Mitch McConnell has led the Republican Conference in the United States Senate for nearly a decade and a half. He's also the longest-serving U.S. senator from Kentucky in history.

Over the years, McConnell has acquired loyal followers and staunch adversaries. He's been widely unpopular among both the Republican Party, of which he's a member and the Democratic Party alike. Repeated attempts to topple him in Kentucky have been unsuccessful. But according to outlets such as The Intercept and The Daily Mail, he could soon be out anyway.

Apparently plotting a so-called 'exit strategy'

The vice grip Mitch McConnell once had on his conference could be in a tenuous state. Perhaps largely as a result of alienating most if not every wing of the Republican Party. He's angered the Trump wing of the party with his criticism of the former president. And angered pretty much any other wing by his tendency of almost immediately jumping back in line with him. McConnell's also been recently embroiled in other scandals surrounding his family's wealth.

Likely at least in part, for these reasons, McConnell seems to be preparing to leave the Senate behind. Reportedly even compiling a list of preferred possible successors to follow him. Current Kentucky Attorney General Daniel Cameron tops it.

Sitting Kentucky Secretary of State Michael Adams is also on it. So is Kelly Craft, former U.S. ambassador to China and the United Nations.

There's at least one problem with that idea. If a U.S. senator doesn't finish their term by Kentucky law, the governor appoints a new one. Who they choose is largely at their own discretion.

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Kentucky's current governor is moderate Democrat Andy Beshear. McConnell previously defeated his father, future also-Governor, Steve Beshear, in one of his Senate races.

It's unlikely that a Democrat, even a moderate one, would pick somebody McConnell would approve of. Let alone someone from his purported list of preferred candidates.

This might be why McConnell has thrown his support behind a bill in the Kentucky General Assembly. The governor would still ultimately appoint a successor, but with much stricter rules. A committee from the party of vacating senator would give the governor a list of three names. The governor, in theory, could only choose from that list.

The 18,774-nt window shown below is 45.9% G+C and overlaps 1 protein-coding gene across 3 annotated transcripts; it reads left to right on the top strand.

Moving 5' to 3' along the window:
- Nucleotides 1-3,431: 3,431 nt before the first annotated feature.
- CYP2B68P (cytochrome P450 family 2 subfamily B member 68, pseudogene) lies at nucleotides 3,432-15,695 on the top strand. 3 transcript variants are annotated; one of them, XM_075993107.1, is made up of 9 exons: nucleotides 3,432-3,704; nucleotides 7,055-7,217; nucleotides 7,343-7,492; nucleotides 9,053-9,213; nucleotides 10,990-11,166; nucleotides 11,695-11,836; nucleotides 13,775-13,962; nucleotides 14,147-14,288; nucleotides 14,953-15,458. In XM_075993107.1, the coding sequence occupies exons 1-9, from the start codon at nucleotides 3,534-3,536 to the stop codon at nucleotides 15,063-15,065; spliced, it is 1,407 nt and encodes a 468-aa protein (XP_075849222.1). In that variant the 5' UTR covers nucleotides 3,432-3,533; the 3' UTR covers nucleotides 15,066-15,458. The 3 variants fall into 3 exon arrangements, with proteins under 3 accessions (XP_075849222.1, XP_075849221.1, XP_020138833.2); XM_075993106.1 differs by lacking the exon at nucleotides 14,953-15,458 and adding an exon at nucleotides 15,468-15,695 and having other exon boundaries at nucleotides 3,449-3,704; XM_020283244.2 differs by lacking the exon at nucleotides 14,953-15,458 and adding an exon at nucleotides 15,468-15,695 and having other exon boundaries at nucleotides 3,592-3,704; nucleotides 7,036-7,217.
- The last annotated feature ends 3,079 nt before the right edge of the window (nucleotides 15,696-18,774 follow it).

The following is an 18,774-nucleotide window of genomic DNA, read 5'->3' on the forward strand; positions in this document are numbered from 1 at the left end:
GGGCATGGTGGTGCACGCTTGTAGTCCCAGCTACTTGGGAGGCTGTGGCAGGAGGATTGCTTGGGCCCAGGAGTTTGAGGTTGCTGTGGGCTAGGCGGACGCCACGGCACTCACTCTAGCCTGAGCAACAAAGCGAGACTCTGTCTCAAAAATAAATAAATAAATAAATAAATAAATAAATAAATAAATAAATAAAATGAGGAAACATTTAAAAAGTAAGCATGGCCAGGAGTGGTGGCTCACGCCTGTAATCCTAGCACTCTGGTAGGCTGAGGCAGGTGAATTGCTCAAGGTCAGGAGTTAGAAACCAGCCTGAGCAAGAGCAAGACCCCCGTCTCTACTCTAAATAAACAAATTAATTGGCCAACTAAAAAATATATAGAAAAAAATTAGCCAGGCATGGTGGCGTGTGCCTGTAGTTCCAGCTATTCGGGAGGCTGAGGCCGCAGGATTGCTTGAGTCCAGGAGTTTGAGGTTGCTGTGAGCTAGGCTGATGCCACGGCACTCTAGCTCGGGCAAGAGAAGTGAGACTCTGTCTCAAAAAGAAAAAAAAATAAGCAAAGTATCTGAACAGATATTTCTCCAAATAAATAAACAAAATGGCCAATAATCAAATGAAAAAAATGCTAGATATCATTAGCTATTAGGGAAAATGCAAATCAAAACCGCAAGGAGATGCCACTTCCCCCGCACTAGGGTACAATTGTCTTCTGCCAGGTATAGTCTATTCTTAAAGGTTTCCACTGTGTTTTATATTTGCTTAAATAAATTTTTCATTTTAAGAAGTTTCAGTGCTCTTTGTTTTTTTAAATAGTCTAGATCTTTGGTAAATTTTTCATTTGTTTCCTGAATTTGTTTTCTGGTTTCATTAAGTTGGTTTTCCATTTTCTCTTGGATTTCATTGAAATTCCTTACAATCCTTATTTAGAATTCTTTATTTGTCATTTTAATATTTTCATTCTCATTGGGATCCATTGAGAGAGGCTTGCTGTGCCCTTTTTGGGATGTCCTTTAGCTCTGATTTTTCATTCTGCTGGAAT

Officials in Kentucky claim the bill had been in the works for quite some time. Long enough to predate McConnell's potential early retirement. But the timing could on its face look suspicious. Especially since the list of successors in the bill seems to match the amount on McConnell's personal list.

McConnell is a former Senate majority leader

Currently, Mitch McConnell sits as a minority leader after Republicans recently lost control of the United States Senate.

It's his second go-round as minority leader, serving as the majority leader in-between.

He took over the Republican side of the Senate in 2007 after his predecessor, Tennessee Senator Bill Frist, retired. Frist exited as the majority leader, McConnell entered as the minority leader. The reason being Republicans losing the Senate after the 2006 elections. Before becoming the leader, McConnell was the Senate majority whip. On two occasions, he's been chosen to chair the Senate Rules Committee.

In his youth, the now long-time senator emerged from a battle with polio. When he got older, McConnell was a civil rights activist. He was present at the rally where Reverend Martin Luther King Jr. gave his iconic "I Have A Dream" speech.

Shortly after, he interned for U.S. Senator John Sherman Cooper.

McConnell later joined the United States Army. His service was brief, however, after being diagnosed with optic neuritis. He was deemed medically unable to serve and was honorably discharged. Afterward, he joined the staff of U.S. Senator Marlow Cook.

In 1971, McConnell worked on the gubernatorial campaign for Republican nominee Tom Emberton. Emberton lost to Democratic Lieutenant Governor Wendell Ford. Ford was later elected to the Senate, where he also became a majority whip and minority whip.

After working on the University of Louisville faculty, McConnell became a U.S. assistant attorney general under President Gerald Ford.

Later, he was elected to two terms as the top official in Jefferson County, Kentucky. He was first elected to the United States Senate in 1984. Narrowly defeating Democratic incumbent Walter Dee Huddleston in an upset. He's been re-elected six times since then.